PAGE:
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common life was thus superadded to the spiritual sanctity of their
character.
[FN [a] L'Abbé Conc. tom. x. p. 371, 372. com. 2. [b] Padre Paolo
sopra benef. eccles. p. 30.]

When the usurpations, therefore, of the church had come to such
maturity as to embolden her to attempt extorting the right of
investitures from the temporal power, Europe, especially Italy and
Germany, was thrown into the most violent convulsions, and the pope
and the emperor waged implacable war on each other. Gregory dared to
fulminate the sentence of excommunication against Henry and his
adherents, to pronounce him rightfully deposed, to free his subjects
from their oaths of allegiance; and instead of shocking mankind by
this gross encroachment on the civil authority, he found the stupid
people ready to second his most exorbitant pretensions. Every
minister, servant, or vassal of the emperor, who received any disgust,
covered his rebellion under the pretence of principle; and even the
mother of this monarch, forgetting all the ties of nature, was
seduced to countenance the insolence of his enemies. Princes
themselves, not attentive to the pernicious consequences of those
papal claims, employed them for their present purposes; and the
controversy, spreading into every city of Italy, engendered the
parties of Guelf and Ghibbelin; the most durable and most inveterate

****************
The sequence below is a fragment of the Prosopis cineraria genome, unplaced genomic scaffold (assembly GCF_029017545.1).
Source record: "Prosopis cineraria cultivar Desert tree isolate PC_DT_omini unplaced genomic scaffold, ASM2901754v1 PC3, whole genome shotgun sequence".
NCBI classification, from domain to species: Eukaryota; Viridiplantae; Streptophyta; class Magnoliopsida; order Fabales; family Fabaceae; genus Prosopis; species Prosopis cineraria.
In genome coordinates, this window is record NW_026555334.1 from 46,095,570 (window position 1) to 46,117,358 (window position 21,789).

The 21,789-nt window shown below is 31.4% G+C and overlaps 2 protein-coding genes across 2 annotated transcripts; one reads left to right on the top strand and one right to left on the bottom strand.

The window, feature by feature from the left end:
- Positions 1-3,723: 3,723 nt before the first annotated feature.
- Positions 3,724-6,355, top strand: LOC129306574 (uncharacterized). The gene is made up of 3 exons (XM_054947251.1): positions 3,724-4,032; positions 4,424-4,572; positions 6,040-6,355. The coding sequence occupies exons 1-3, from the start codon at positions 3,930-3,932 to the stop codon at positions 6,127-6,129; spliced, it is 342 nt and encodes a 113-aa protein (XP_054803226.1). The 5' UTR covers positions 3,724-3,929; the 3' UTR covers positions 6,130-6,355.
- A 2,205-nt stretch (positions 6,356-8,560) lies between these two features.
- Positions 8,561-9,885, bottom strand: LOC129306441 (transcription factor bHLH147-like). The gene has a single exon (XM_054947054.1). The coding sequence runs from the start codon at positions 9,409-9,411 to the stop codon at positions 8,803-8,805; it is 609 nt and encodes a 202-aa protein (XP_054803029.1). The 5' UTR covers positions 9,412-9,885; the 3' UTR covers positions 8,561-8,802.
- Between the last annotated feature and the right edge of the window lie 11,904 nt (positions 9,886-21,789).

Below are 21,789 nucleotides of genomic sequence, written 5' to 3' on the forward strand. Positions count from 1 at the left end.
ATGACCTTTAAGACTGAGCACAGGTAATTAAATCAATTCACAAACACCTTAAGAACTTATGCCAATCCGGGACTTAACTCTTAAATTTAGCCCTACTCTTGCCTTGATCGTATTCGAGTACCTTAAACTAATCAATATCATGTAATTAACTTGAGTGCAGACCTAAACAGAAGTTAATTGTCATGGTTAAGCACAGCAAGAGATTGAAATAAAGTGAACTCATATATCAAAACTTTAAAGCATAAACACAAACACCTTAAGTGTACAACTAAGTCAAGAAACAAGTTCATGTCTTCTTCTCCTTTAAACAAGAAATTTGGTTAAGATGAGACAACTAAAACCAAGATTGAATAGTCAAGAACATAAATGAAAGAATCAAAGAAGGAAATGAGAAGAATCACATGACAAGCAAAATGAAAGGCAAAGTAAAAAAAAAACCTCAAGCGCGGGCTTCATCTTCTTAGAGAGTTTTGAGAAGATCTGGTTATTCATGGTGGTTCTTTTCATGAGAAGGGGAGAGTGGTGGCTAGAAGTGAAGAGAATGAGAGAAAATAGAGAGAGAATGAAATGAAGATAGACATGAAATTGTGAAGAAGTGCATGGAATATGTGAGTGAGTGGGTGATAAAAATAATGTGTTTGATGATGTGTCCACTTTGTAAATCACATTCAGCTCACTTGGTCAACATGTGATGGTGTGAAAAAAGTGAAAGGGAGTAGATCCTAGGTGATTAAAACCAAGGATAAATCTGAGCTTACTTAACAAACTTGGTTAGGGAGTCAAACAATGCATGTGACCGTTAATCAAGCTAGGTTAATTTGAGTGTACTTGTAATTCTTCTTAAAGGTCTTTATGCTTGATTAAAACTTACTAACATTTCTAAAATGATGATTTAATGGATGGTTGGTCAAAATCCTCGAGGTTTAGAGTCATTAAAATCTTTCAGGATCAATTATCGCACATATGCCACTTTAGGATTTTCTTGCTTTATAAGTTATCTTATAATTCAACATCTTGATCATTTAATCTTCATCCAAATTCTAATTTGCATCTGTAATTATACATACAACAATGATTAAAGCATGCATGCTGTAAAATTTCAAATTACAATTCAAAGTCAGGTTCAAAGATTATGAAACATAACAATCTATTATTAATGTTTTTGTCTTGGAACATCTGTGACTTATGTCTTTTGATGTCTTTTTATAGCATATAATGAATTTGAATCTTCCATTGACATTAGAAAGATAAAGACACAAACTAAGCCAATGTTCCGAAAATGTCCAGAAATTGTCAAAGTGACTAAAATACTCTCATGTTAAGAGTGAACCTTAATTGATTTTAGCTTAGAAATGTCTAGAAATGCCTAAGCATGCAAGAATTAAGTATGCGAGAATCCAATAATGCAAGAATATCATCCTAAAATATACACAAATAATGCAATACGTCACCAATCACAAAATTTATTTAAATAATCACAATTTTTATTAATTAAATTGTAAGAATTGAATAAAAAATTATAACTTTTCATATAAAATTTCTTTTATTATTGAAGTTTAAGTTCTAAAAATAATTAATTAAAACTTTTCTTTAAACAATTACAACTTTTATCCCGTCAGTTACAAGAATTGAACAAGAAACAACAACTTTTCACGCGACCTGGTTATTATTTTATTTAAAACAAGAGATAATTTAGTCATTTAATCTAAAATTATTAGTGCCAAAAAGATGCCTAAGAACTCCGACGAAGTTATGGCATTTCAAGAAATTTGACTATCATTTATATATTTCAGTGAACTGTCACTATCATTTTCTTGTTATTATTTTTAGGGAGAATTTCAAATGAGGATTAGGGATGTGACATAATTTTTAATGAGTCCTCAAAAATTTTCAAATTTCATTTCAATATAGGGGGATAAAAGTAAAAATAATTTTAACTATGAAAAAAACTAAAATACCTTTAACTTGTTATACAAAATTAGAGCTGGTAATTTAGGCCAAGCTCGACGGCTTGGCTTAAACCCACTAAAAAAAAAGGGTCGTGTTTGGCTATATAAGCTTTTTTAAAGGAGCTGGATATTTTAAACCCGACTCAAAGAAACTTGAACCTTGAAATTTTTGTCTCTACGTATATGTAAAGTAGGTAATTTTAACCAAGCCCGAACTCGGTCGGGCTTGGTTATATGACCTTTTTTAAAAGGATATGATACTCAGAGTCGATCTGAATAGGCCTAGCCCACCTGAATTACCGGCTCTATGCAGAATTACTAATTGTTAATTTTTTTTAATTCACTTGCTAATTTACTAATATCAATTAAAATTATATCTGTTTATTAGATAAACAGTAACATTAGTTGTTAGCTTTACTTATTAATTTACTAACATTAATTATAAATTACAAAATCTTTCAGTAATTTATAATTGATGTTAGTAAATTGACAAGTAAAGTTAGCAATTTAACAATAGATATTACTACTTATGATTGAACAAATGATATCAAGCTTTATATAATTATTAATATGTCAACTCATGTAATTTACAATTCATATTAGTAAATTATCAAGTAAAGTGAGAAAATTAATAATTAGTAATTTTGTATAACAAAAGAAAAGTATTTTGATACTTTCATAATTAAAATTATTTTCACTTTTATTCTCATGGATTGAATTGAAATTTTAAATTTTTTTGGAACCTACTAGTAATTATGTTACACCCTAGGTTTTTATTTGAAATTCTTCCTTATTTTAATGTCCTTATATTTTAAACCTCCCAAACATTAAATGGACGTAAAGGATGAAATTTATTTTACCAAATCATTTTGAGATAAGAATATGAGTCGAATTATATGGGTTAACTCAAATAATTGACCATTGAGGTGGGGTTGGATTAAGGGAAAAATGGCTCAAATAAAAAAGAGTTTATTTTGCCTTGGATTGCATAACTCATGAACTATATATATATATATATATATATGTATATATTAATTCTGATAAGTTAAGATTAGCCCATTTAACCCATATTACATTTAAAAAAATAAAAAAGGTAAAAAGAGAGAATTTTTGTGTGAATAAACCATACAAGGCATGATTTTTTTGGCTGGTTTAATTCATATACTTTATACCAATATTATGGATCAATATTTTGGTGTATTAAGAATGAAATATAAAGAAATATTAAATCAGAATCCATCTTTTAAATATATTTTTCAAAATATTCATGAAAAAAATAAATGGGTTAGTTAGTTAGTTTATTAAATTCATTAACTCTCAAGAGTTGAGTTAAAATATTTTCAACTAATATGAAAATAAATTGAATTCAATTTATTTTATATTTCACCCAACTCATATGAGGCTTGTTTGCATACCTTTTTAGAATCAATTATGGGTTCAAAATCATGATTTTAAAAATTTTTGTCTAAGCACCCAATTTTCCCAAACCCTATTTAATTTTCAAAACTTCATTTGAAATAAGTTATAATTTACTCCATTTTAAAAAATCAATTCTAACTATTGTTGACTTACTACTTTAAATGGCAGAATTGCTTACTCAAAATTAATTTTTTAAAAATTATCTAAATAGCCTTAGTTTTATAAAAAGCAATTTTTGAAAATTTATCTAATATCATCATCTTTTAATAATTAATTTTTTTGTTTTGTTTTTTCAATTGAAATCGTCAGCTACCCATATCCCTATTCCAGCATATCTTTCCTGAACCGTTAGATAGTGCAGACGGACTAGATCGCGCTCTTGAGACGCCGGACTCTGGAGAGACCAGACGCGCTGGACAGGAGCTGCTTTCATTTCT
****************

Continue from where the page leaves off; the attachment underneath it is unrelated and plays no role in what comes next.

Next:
factions that ever arose from the mixture of ambition and religious
zeal. Besides numberless assassinations, tumults, and convulsions to
which they gave rise, it is computed that the quarrel occasioned no
less than sixty battles in the reign of Henry IV., and eighteen in
that of his successor, Henry V., when the claims of the sovereign
pontiff finally prevailed [c].
[FN [c] Padre Paolo sopra benef. eccles. p. 113.]

But the bold spirit of Gregory, not dismayed with the vigorous
opposition which he met with from the emperor, extended his
usurpations all over Europe; and well knowing the nature of mankind,
whose blind astonishment ever inclines them to yield to the most
impudent pretensions, he seemed determined to set no bounds to the
spiritual, or rather temporal monarchy, which he had undertaken to
erect. He pronounced the sentence of excommunication against
Nicephorus, Emperor of the East: Robert Guiscard, the adventurous
Norman, who had acquired the dominion of Naples, was attacked by the
same dangerous weapon: he degraded Boleslas, King of Poland, from the
rank of king; and even deprived Poland of the title of a kingdom: he
attempted to treat Philip, King of France, with the same rigour which
he had employed against the emperor [d]: he pretended to the entire
property and dominion of Spain; and he parcelled it out amongst
adventurers, who undertook to conquer it from the Saracens, and to
hold it in vassalage under the see of Rome [e]: even the Christian
bishops, on whose aid he relied for subduing the temporal princes, saw
that he was determined to reduce them to servitude; and by assuming
the whole legislative and judicial power of the church, to centre all
authority in the sovereign pontiff [f].
[FN [d] Epist. Greg. VII. epist. 32, 35. lib. 2. epist. 5. [e] Epist.
Greg. VII. lib. 1. epist. 7. [f] Greg. epist. lib. 2. epist. 55.]

William the Conqueror, the most potent, the most haughty, and the most
vigorous prince in Europe, was not, amidst all his splendid successes,
secure from the attacks of this enterprising pontiff. Gregory wrote